MOVIE WITH A MESSAGE
> EASTWOOD’S OVERLONG ‘INVICTUS’ USES SPORT AS RALLY POINT FOR SOUTH AFRICA
Director Clint Eastwood’s new movie, “Invictus,” is as formal and deliberate as its lead character, South African President Nelson Mandela, as portrayed with trademark self-conscious dignity by Memphis-born Morgan Freeman.
This, shall we say, stiffness may be intentional on Eastwood’s part. Except when the action is on the rugby field, the movie emulates the rhythms of a wise old man, who moves with care to ensure success, however urgent his task. (Freeman is 72, Eastwood is 79, and Mandela was 75 when he was inaugurated as South Africa’s first black president, after the dismantling of the apartheid system of institutionalized racism.)
With a soundtrack usually devoid of music except for stirring national anthems (plus an awful original message song, unsubtly titled “Colorblind”), “Invictus” risks dullness and embraces preachiness to pursue an idea that is given lip service by politicians but is rarely addressed in motion pictures: “How do we inspire ourselves to greatness?”
This is the question Mandela asks Francois Pienaar (Matt Damon), the captain of the national rugby team, when the president decides that the 1995 Rugby World Cup championship series, hosted by South Africa, could be used to unite the racially torn country. “Reconciliation starts here,” says Mandela, urging black South Africans to embrace the almost all-white rugby team, the Springboks, once a symbol of apartheid oppression. “Forgiveness liberates the soul,” counsels Mandela, a political prisoner for 27 years in South Africa’s infamous Robben Island prison.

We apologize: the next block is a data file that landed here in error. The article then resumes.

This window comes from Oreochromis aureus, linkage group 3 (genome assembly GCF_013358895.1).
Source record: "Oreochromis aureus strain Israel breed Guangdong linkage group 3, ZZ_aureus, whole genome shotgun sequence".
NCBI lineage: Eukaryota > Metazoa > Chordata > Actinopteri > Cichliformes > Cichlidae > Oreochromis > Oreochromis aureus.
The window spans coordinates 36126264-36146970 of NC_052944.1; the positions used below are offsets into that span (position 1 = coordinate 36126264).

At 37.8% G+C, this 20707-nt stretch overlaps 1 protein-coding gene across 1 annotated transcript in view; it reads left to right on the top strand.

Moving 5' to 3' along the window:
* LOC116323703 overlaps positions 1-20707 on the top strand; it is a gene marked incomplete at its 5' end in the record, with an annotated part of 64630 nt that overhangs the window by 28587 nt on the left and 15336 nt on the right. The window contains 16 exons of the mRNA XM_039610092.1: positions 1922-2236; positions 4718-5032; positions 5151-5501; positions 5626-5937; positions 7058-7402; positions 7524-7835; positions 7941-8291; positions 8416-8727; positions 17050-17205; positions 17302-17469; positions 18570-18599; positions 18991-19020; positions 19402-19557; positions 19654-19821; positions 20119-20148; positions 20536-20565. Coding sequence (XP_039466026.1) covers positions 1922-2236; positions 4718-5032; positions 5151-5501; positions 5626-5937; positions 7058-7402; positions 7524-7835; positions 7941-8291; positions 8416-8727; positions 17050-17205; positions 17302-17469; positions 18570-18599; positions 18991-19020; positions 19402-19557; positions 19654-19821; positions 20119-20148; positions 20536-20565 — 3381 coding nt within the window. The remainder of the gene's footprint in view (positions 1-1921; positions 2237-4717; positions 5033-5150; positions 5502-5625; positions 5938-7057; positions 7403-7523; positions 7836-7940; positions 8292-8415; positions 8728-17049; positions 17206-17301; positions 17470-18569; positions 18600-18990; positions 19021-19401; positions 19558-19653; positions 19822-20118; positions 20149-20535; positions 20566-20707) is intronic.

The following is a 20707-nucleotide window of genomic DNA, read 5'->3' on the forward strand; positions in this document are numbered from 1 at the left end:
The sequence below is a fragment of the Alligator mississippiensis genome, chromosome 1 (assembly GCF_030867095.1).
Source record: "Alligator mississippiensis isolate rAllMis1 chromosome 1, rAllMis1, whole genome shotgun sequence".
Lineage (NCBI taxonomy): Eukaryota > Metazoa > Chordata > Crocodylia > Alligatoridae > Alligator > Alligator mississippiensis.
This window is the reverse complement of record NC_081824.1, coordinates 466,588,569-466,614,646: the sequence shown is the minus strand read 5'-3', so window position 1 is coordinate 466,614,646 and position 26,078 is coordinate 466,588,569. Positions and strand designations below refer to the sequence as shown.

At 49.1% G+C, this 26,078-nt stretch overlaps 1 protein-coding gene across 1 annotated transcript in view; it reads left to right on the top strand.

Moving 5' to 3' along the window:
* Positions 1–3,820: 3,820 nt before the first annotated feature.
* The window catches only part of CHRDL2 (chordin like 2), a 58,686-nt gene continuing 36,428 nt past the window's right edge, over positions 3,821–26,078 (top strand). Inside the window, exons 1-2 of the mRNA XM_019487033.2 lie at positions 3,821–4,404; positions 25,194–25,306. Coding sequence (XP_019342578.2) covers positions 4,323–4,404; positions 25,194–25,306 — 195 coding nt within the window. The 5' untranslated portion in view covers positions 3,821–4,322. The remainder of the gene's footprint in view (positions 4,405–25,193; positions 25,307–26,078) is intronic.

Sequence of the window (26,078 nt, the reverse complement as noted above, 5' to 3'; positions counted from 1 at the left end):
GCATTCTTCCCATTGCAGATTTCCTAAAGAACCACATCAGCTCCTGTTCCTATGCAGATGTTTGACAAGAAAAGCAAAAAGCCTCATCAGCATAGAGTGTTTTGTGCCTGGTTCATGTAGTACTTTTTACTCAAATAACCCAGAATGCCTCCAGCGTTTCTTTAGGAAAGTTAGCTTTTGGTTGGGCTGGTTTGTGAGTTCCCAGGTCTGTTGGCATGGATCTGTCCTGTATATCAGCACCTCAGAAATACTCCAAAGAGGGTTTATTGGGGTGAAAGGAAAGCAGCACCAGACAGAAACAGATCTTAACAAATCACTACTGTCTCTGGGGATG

On one level, “Invictus” is a sports movie, as Eastwood (who doesn’t appear in the movie) and screenwriter Anthony Peckham (working from John Carlin’s nonfiction book, “Playing the Enemy: Nelson Mandela and the Game That Changed a Nation”) follow the underdog Springboks in their unlikely quest to capture the World Cup; the last 20 minutes of the (overlong) film are devoted to South Africa’s championship match against the ironically named New Zealand All Blacks.
Watching “Invictus,” however, it’s hard not to think of our own first black president, Barack Obama, also facing hostile opposition that seems more invested in his failure than in the country’s success. Eastwood was a John McCain supporter, but “Invictus” arrives as a sort of invitation for healing, a recognition of the difficulty in “balancing black aspirations with white fears,” as Mandela says in the film. This makes “Invictus,” despite its setting, another exploration of the themes of American identity — the tension between violence and civilization, between chaos and promise, between fear and tolerance — found in such past Eastwood-directed movies as “Unforgiven,” “Mystic River” and “Flags of Our Fathers.”
As a drama (almost too strong a word, in the context of “Invictus”), the movie is somewhat inert due to its lack of character development. Mandela and Pienaar are more or less static figures — men of decency, from start to finish. The “character” that evolves over the course of the story is South Africa, making the film an attractive fantasy of idealism for those who long for international justice and tolerance, and a suitably prestigious (pretentious?) vehicle for a man who’s already won two Best Director Oscars. (Contrast this message with that of the sci-fi actioner “District 9,” which suggests that South Africa remains a place of racist conspiracy.)
Longtime Eastwood fans will recognize Mandela and Pienaar as the latest example of the lonely old mentor-impressionable young student pairing also at the heart of “Million Dollar Baby” and “Gran Torino.” Mandela doesn’t actually train Pienaar, the way the Eastwood character works with his apprentices in those earlier films, but he functions as an inspiration, a role model. “This is no time to celebrate petty revenge,” Mandela says in the film, reminding us that the post-Dirty Harry Clint Eastwood is the rare American filmmaker who favors sacrifice over destruction.
The title — Latin for “unconquered” — is a reference to the 1875 poem “Invictus,” by William Ernest Henley, which Mandela quotes throughout the film: “I am the master of my fate ... I am the captain of my soul.”
Matt Damon portrays South African rugby team captain Francois Pienaar in Clint Eastwood’s “Invictus,” also starring Morgan Freeman as South African President Nelson Mandela.